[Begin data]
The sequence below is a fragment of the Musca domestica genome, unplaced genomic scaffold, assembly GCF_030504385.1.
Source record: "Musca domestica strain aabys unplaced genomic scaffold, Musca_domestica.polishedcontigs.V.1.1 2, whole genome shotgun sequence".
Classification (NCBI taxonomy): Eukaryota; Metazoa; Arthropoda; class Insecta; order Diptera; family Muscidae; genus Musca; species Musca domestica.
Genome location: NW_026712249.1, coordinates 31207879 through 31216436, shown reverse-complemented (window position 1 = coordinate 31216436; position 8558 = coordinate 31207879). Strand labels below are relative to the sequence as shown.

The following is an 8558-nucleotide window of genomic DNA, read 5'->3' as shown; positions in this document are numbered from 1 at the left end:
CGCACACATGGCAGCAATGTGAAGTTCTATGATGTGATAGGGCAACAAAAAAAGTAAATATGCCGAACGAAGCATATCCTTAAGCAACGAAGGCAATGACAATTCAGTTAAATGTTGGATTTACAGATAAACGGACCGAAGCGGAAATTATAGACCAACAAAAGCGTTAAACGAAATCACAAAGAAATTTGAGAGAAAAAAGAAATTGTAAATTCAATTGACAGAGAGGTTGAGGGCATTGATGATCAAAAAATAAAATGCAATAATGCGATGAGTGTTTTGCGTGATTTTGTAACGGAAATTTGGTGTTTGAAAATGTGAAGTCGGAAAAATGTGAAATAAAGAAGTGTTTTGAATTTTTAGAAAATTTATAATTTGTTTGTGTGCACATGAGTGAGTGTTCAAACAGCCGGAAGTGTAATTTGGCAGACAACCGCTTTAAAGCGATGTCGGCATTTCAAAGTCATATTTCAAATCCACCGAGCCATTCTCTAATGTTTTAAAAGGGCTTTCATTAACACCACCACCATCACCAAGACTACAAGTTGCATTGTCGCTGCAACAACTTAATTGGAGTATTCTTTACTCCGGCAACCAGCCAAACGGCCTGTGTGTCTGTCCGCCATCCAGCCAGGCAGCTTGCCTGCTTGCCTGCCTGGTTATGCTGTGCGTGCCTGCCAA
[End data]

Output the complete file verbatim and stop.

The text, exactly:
The sequence below is a fragment of the Musca domestica genome, unplaced genomic scaffold, assembly GCF_030504385.1.
Source record: "Musca domestica strain aabys unplaced genomic scaffold, Musca_domestica.polishedcontigs.V.1.1 2, whole genome shotgun sequence".
Classification (NCBI taxonomy): Eukaryota; Metazoa; Arthropoda; class Insecta; order Diptera; family Muscidae; genus Musca; species Musca domestica.
Genome location: NW_026712249.1, coordinates 31207879 through 31216436, shown reverse-complemented (window position 1 = coordinate 31216436; position 8558 = coordinate 31207879). Strand labels below are relative to the sequence as shown.

The following is an 8558-nucleotide window of genomic DNA, read 5'->3' as shown; positions in this document are numbered from 1 at the left end:
CGCACACATGGCAGCAATGTGAAGTTCTATGATGTGATAGGGCAACAAAAAAAGTAAATATGCCGAACGAAGCATATCCTTAAGCAACGAAGGCAATGACAATTCAGTTAAATGTTGGATTTACAGATAAACGGACCGAAGCGGAAATTATAGACCAACAAAAGCGTTAAACGAAATCACAAAGAAATTTGAGAGAAAAAAGAAATTGTAAATTCAATTGACAGAGAGGTTGAGGGCATTGATGATCAAAAAATAAAATGCAATAATGCGATGAGTGTTTTGCGTGATTTTGTAACGGAAATTTGGTGTTTGAAAATGTGAAGTCGGAAAAATGTGAAATAAAGAAGTGTTTTGAATTTTTAGAAAATTTATAATTTGTTTGTGTGCACATGAGTGAGTGTTCAAACAGCCGGAAGTGTAATTTGGCAGACAACCGCTTTAAAGCGATGTCGGCATTTCAAAGTCATATTTCAAATCCACCGAGCCATTCTCTAATGTTTTAAAAGGGCTTTCATTAACACCACCACCATCACCAAGACTACAAGTTGCATTGTCGCTGCAACAACTTAATTGGAGTATTCTTTACTCCGGCAACCAGCCAAACGGCCTGTGTGTCTGTCCGCCATCCAGCCAGGCAGCTTGCCTGCTTGCCTGCCTGGTTATGCTGTGCGTGCCTGCCAA